Armidale Outlaws baseball Club has secured further funding from the NSW Government to upgrade its dugout facilities, players Sam McKay, left, Pat O’Connor, Northern Tablelands MP Adam Marshall, Outlaws’ treasurer Mick Alldis and president Dale Smith.
Monday, 2 July 2018
ARMIDALE baseballers will get some dedicated dugout seating soon after Northern Tablelands MP Adam Marshall stepped up to the plate to secure funding for it.
Mr Marshall hit up Premier Gladys Berejiklian for the cost of providing the seating for the Outlaws Baseball Club and the $3,643 grant will see a home ground win with two, six-metre lengths of seating with back shelving about to be installed.
Mr Marshall said the seating should be delivered this month and will mean the players don’t have to lug plastic picnic chairs in a couple of ute-loads to the Sports UNE ground they call home each time they play.
“Outlaws Treasurer Mick Alldis has been instrumental in getting baseball established again in Armidale and in the past couple of years has driven the club to getting runs on the board for the sport here,” Mr Marshall said.
“They’ve shown a professional approach in getting community support and sponsorship with some imaginative fundraising and crowd funding from fans so I’m delighted to be able to boost their stocks with this discretionary funding.”
“The Outlaws set out on a marketing campaign to back baseball in Armidale and while they were hoping to get about $2,000, it all went viral and they virtually scored huge home runs because they’ve attracted over $10,000 in donations through that.”
Mr Alldis said the donations drive saw some 107 people sign up $100 each to become co-owners of the club, with an astounding 35 of those from the USA, where being able to boast about being a baseball club co-owner carries kudos.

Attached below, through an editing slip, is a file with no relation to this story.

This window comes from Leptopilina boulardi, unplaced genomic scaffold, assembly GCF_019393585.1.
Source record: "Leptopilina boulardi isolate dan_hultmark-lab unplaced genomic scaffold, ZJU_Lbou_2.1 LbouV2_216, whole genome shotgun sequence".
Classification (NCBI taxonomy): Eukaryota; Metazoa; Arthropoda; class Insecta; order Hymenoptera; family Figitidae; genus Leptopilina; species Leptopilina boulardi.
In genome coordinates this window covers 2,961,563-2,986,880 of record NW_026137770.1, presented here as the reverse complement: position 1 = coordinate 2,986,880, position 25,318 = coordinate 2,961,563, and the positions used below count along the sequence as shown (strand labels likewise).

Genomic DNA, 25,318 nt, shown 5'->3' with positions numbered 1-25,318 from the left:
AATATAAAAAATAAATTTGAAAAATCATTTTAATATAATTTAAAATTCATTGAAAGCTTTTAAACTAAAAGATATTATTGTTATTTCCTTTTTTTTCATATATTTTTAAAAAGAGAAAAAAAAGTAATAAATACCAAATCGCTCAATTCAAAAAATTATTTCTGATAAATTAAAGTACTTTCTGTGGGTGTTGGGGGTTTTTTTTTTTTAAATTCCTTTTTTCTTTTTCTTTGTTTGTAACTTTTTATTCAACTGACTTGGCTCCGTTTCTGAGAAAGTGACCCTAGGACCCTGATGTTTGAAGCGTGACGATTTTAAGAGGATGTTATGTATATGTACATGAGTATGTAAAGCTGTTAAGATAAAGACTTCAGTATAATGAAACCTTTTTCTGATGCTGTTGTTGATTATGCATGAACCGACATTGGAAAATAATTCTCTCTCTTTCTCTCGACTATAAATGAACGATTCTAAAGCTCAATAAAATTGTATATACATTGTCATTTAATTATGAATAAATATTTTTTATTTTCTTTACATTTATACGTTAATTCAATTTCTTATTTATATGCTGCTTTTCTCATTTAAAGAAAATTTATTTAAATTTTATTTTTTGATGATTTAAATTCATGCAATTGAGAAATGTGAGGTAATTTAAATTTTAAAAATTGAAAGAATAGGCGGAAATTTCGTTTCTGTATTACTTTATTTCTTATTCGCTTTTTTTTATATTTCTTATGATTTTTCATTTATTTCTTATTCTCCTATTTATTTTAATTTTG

The Outlaws boast players ranging in age from 17 to 60 and train on the ground every week for six months of the year.
They field two teams, in A and B grades, in the Tamworth-based competition but host home games in Armidale every few weeks so the facilities need to keep pace with player expectations.
“This has been our third year of playing in the Tamworth competition,” Mr Alldis said.
“We won the club championships with both our teams finishing top of the ladder, but unfortunately we played the grand finals and got beaten in both.”
Mr Marshall said the Outlaws were looking to bigger and better things on the field in the future, not only in attracting more juniors and more teams, but also sometime down the track in getting a first class exhibition game at the home ground.
“Maybe we could get Sydney and Brisbane teams to meet half way and play a game here,” Mr Alldis said.
Mr Marshall said it was a pleasure to be able to support the development of the club’s playing facilities at the University of New England.
“It’s always a difficult process establishing any sports club from the grass roots up and being able to get some funding two years ago of $14,000 to help establish the ground and netting was something I was very pleased to support,” Mr Marshall said.
“Being able to add to this for a club that obviously gets in and chases funding from outside the community to increase sporting diversity and chase more sports tourism benefits is another win for everyone.”